Tuesday, January 31, 2012

Jim Sinclair on the Value of Mining Companies in the Event of Gov't Nationalization

As the CEO of gold miner Tanzanian Royalty Exploration Corporation, Jim Sinclair has provided some very interesting information regarding the value of a mining company to investors in the event of government nationalization.  While the ability to pay obviously hinges on the counter-party, Sinclair states that the value of a mining company in a nation that has confiscated its mines is far from zero due to insurance contracts purchased from the World Bank against the event of nationalization at the time of loan origination prior to developing the mine. 
Personally, we'll take our Phyzz in hand rather than an insurance contract from the World Bank.

Thank you for all your effort and work. It is appreciated by many as these times prove to be very interesting indeed.
If gold mines become nationalized am I correct in my assumption that the shares would essentially become worthless (obviously depending on the specific mine in question)? Would it not be irrelevant whether or not one owns them in paper certificate or other?
Thanks for your consideration to my question,

Dear Jeff,
Most all companies which would include us buy insurance against being nationalized offered by the World Bank and other quasi governmental entities at the point of the project development loan. The title to nationalized properties, if nationalized, are turned over to the insurance company by the operator that guarantees the property values and/or earnings cash flow. If nationalization ends, the property is returned by the insuring entity to the producer. There are varying forms of agreement of reimbursement by the producer to the insurance entity when the problems end and title reverts to the company. The shares of the company are far from worthless if nationalized.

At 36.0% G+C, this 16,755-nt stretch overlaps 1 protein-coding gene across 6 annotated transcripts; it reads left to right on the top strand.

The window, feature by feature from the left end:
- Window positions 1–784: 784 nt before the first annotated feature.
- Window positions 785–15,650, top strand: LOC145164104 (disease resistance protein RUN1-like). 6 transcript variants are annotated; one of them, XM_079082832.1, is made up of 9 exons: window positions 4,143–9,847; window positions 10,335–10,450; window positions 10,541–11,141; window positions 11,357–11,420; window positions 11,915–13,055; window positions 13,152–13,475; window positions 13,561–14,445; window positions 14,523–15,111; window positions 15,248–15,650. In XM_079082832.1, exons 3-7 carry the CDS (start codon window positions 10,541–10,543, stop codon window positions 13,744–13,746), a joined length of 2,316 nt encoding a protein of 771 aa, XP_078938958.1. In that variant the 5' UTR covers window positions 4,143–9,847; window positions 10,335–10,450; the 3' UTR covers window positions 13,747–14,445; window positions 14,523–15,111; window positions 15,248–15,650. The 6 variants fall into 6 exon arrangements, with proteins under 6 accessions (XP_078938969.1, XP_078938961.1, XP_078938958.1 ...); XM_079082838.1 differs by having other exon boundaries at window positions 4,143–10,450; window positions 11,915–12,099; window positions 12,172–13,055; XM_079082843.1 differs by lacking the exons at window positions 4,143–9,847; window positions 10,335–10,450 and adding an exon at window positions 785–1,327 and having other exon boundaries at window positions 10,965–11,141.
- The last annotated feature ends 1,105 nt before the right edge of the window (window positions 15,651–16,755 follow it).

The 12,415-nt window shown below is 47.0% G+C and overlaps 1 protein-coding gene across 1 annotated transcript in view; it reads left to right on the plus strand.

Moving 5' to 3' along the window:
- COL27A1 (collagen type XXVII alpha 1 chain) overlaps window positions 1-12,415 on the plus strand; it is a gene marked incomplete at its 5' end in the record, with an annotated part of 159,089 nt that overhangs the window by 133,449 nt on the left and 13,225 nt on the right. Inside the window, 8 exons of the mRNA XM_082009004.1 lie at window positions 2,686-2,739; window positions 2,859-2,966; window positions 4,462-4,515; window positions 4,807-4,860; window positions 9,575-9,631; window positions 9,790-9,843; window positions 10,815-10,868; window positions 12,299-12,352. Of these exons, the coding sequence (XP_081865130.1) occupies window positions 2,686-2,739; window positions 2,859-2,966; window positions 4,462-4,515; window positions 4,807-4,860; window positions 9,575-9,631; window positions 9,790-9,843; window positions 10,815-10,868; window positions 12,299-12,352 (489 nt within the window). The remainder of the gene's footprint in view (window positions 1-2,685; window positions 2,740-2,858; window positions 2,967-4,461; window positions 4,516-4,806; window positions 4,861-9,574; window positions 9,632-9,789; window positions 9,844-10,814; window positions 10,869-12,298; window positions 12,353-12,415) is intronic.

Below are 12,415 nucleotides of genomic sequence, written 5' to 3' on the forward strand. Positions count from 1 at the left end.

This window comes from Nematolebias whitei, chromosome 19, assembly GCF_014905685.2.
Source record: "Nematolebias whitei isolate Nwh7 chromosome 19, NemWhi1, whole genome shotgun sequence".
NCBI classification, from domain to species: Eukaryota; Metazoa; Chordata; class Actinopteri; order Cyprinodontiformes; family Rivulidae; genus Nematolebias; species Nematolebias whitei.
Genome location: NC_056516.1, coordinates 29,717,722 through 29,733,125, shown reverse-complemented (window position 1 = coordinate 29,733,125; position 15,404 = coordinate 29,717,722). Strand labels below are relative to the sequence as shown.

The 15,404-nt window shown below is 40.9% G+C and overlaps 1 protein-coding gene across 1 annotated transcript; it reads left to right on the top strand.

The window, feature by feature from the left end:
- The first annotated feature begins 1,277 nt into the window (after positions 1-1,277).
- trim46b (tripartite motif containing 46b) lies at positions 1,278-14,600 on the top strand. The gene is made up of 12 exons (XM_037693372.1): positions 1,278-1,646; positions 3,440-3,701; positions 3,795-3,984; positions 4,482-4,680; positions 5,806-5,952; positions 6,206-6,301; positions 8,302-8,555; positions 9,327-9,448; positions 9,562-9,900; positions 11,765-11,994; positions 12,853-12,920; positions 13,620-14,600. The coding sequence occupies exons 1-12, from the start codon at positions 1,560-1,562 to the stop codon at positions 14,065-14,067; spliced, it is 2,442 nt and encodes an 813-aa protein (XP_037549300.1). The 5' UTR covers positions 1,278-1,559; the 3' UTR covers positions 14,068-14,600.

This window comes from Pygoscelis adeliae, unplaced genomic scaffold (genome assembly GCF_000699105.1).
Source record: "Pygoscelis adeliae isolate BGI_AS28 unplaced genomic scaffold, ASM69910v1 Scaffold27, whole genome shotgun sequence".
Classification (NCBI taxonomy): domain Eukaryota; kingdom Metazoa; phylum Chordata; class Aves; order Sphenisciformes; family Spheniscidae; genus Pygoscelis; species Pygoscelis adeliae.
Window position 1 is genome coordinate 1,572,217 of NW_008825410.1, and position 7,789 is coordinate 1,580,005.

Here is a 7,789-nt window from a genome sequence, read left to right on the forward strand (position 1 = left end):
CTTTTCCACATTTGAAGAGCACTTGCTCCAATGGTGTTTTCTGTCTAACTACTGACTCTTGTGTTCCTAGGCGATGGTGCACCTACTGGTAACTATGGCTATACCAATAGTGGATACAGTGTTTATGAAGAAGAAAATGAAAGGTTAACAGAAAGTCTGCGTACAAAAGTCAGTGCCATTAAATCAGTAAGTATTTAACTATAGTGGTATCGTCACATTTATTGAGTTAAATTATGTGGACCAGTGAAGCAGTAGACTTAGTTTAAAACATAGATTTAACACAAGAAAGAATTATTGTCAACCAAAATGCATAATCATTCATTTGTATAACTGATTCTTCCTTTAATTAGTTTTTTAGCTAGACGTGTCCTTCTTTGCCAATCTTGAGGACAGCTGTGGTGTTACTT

No nationalized property in the history of man has ever made a profit or produced effectively. Chaves obviously never checked the economic history of nationalization.
You cure this problem by giving a proper share of the operation to the real owners of the mineral – your host country.
You invite nationalization by the practice of colonialism in mining, as all majors do.

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